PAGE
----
I did block this one because of the dense stitching. The amount of work put into it deserves respect. It was definitely not square when it came out of the wash...it was a ripple of gnarly-ness! It was worth the hour of fussing, measuring, pinning, and patting it took to get it back into shape. I'm so glad the splotches came out, too!!!!! !!!

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  2. the drunken feathers is one of my favorite pantographs, it's fast and easy and looks great! I love the back of the quilt. How did you get both ways centered? I can usual get it centered in one direction but not the other. Looks great.

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    1. It's one of mine, too. I just love the texture it produces.

      For the backing, I used the piecing to determine the left/right "center". It wasn't the true center, so I had more fabric on the right than on the left, but I could work with that. The top would still fit on the backing, and I felt the piecing was the important thing. The side edges were not even, so I made darn sure to measure everything and check the shortest spot to be SURE the top would fit.

      Once the backing was loaded to my satisfaction, I measured up from the center of the pieced backing strip...half the length of the quilt top... and marked where the top edge of the quilt top should go. I stitched a horizontal guideline at that point. (I'd made tiny tic marks on the inside of the backing fabric with washable marker so I wouldn't lose my place as I rolled. I also made DARN sure the backing was long enough to accommodate the bottom half of the quilt before I committed to doing this.)

      It was a bit of extra measuring, but I'm happy with the result.

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  3. Thank you for making my quilts look so gorgeous! So happy to have these UFO's finally completed!

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    1. My pleasure. Thanks for your faith in my abilities!!! Your quilts were already gorgeous - I just tried not to get in the way of that. I'll bet it feels fantastic to check these off your list and get them into circulation.

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  4. So glad you were able to get the dye removed with the second washing. Your quilting is just amazing and the drunken feathers look like they would be fun to make.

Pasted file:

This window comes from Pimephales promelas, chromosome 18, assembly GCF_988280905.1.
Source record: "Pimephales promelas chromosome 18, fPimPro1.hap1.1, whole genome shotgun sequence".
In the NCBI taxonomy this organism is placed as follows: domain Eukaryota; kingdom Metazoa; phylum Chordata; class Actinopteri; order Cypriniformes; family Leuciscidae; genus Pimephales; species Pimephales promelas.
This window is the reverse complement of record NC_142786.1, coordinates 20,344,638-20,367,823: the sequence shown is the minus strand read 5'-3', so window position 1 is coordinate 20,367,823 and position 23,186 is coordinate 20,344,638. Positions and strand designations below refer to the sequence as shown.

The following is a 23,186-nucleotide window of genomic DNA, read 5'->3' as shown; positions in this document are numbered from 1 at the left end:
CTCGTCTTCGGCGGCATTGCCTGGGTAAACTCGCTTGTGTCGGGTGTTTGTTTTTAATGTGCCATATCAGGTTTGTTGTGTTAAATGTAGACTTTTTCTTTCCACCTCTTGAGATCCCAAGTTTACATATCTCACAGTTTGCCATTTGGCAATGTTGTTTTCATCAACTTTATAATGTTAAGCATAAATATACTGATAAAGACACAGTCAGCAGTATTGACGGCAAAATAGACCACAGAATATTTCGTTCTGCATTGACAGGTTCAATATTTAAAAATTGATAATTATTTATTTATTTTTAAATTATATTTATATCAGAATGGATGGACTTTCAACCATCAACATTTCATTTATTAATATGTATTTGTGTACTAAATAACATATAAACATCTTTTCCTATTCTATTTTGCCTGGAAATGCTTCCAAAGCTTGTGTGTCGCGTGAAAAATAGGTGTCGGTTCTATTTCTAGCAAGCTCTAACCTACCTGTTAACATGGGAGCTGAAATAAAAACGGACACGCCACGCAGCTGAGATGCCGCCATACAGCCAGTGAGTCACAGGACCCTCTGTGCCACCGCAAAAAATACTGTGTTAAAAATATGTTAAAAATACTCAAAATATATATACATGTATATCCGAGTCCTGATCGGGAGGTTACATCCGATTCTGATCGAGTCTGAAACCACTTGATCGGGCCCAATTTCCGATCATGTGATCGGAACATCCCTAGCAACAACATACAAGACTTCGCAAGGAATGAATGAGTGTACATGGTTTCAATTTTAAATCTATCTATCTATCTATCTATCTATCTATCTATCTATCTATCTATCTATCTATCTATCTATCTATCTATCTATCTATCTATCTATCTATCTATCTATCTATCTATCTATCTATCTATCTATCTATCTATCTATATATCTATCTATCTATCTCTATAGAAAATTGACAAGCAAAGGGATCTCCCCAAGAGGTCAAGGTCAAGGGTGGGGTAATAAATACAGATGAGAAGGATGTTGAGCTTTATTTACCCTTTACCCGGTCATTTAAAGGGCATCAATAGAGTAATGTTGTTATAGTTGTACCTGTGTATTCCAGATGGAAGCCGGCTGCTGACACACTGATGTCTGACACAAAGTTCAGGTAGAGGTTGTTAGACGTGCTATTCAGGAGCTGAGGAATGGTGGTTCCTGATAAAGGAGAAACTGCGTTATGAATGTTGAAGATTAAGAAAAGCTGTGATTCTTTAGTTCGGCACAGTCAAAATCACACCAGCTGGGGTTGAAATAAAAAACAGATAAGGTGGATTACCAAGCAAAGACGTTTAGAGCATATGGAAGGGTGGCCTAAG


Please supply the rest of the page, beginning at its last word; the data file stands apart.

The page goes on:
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    1. I'm so relieved. It would have been a huge disappointment if the splotches hadn't come out. I usually rinse batiks before using them, but missed one, I guess. Thank you for your lovely comment, Linda. The drunken feathers are my favourite to do - so swirly and curvy!

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  5. Whew! I'm so glad you were able to remedy the running colors on your quilt. It's so pretty! and WOW- that stained glass quilt is absolutely stunning. Thanks for showing it.

    Thanks so much for linking up to Needle and Thread Thursday!

    :) Kelly @ My Quilt Infatuation

    ReplyDelete
    Replies
    1. I usually pre-wash fabric, but obviously didn't catch them all this time! I was in a hurry to dive in and start sewing, I guess. I'd like to say it won't happen again, but...it's possible...! Thanks for popping by and commenting, Kelly.

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  6. Irish Lass is gorgeous. I'm going to have to try the colour catchers. They sound like a great idea if you forget to watch your quilt, in water, carefully. You're already on to your second customer quilt...yahoo!!!....I hope they keep coming in. Thanks for sharing the egg dying with onion skins....it might be fun to try it on fabric, as well.

    ReplyDelete
    Replies
    1. Yes, the colour catchers are wonderful. I'm so thankful they exist...whew.
      Hmm. We used to wrap the eggs/onion skins in rags when I was a girl, and they would come out an insipid rusty colour that wasn't very pretty. I wonder if there would be a way to get more mottling and depth of colour? If you figure something out, please let me know! It would be really cool.

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  7. Wow ... I am always amazed by long arm quilters. Your talent is really a gift.

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    Replies
    1. Thanks, Chelsea, what a lovely thing to say. :-) I think in my case it is mostly determination and practice with just a pinch of talent! I'm working hard to improve my skills, and there is much to learn!